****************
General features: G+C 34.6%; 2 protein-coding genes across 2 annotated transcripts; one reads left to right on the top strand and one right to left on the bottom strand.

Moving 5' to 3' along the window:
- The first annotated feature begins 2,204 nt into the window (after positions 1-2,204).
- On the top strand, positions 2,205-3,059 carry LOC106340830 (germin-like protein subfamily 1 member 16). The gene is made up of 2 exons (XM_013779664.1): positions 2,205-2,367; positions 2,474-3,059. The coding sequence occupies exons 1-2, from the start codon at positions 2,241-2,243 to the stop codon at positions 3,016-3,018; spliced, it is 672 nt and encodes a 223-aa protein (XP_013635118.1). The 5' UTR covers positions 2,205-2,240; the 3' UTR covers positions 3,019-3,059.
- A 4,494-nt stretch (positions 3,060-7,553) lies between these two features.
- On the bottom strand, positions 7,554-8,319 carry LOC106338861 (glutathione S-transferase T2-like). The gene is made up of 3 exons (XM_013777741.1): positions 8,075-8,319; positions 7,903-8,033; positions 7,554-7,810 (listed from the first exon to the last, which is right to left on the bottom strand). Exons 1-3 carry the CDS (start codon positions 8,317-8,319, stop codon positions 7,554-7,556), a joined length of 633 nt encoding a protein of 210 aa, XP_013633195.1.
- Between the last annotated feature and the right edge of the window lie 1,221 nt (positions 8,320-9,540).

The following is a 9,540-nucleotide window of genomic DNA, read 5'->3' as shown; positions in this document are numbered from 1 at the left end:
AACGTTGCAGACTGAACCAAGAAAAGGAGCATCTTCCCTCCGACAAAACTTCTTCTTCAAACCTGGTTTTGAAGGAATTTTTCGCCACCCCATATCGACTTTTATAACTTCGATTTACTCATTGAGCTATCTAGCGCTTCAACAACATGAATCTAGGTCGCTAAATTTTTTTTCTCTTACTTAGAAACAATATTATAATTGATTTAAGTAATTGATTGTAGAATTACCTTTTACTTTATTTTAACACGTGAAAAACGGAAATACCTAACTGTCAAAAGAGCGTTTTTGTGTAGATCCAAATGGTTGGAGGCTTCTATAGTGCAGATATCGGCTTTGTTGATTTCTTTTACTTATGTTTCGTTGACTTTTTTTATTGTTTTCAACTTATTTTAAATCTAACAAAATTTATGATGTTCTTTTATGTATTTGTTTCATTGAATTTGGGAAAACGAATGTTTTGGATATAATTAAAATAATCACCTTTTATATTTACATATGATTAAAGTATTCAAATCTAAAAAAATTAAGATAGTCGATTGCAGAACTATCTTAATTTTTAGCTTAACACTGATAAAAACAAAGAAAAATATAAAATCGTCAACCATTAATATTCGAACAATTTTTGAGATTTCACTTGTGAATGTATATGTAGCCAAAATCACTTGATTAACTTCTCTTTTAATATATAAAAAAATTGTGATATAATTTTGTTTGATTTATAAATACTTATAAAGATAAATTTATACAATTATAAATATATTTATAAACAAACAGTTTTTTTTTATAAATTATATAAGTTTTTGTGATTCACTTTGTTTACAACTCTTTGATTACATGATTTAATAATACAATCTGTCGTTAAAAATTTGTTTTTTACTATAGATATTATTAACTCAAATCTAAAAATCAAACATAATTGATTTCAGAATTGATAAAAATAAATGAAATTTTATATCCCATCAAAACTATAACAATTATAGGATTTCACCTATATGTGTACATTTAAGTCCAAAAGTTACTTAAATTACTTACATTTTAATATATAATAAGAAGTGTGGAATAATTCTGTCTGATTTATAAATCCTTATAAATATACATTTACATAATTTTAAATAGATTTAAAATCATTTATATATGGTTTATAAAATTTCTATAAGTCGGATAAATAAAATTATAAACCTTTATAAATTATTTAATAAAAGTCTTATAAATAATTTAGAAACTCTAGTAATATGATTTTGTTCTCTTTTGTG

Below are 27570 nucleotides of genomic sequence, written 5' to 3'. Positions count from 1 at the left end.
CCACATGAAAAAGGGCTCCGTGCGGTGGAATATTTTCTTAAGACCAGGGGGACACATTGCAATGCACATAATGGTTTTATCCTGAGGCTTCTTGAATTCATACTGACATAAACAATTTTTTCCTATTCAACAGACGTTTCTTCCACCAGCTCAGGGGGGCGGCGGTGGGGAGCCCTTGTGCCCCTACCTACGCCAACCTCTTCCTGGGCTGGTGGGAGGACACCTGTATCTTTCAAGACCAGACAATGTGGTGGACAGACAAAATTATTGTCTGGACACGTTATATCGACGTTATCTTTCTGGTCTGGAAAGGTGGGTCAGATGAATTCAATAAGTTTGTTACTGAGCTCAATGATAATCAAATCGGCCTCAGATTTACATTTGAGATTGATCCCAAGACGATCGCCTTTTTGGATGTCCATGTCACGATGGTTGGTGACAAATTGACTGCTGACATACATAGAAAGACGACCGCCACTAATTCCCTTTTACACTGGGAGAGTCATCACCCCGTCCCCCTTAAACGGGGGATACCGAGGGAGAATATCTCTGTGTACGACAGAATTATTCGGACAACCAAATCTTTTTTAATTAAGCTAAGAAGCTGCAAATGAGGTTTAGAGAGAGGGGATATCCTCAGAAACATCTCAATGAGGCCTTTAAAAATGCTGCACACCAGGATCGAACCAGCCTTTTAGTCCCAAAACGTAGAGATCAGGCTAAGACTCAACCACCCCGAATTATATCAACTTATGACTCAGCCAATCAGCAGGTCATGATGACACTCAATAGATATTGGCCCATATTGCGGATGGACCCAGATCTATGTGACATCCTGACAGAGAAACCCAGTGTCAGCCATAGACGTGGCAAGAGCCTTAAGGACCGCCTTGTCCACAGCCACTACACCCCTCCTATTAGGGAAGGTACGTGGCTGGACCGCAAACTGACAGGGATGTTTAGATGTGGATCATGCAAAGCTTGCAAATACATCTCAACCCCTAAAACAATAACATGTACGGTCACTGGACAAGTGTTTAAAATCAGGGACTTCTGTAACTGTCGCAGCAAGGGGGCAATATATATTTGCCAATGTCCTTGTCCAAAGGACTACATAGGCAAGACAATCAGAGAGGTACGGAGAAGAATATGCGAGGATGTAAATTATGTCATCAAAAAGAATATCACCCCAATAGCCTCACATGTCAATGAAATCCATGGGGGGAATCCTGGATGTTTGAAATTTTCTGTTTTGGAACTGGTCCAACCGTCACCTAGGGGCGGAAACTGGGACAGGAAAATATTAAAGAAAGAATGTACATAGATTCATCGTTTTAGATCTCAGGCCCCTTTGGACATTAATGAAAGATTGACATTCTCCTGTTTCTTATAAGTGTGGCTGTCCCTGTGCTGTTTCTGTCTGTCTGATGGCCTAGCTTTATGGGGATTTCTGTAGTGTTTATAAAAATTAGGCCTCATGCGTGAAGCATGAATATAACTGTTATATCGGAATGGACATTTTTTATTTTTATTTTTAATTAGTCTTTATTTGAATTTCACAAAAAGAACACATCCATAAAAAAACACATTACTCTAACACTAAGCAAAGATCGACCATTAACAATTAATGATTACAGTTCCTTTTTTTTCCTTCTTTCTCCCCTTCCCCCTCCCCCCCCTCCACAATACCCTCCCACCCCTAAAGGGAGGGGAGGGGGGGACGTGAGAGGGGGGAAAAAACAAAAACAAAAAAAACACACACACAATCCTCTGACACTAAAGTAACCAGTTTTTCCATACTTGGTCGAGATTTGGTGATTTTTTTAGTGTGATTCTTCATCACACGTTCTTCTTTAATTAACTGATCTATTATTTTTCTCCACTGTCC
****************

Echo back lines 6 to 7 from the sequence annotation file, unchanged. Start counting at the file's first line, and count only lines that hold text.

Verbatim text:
- On the bottom strand, positions 7,554-8,319 carry LOC106338861 (glutathione S-transferase T2-like). The gene is made up of 3 exons (XM_013777741.1): positions 8,075-8,319; positions 7,903-8,033; positions 7,554-7,810 (listed from the first exon to the last, which is right to left on the bottom strand). Exons 1-3 carry the CDS (start codon positions 8,317-8,319, stop codon positions 7,554-7,556), a joined length of 633 nt encoding a protein of 210 aa, XP_013633195.1.
- Between the last annotated feature and the right edge of the window lie 1,221 nt (positions 8,320-9,540).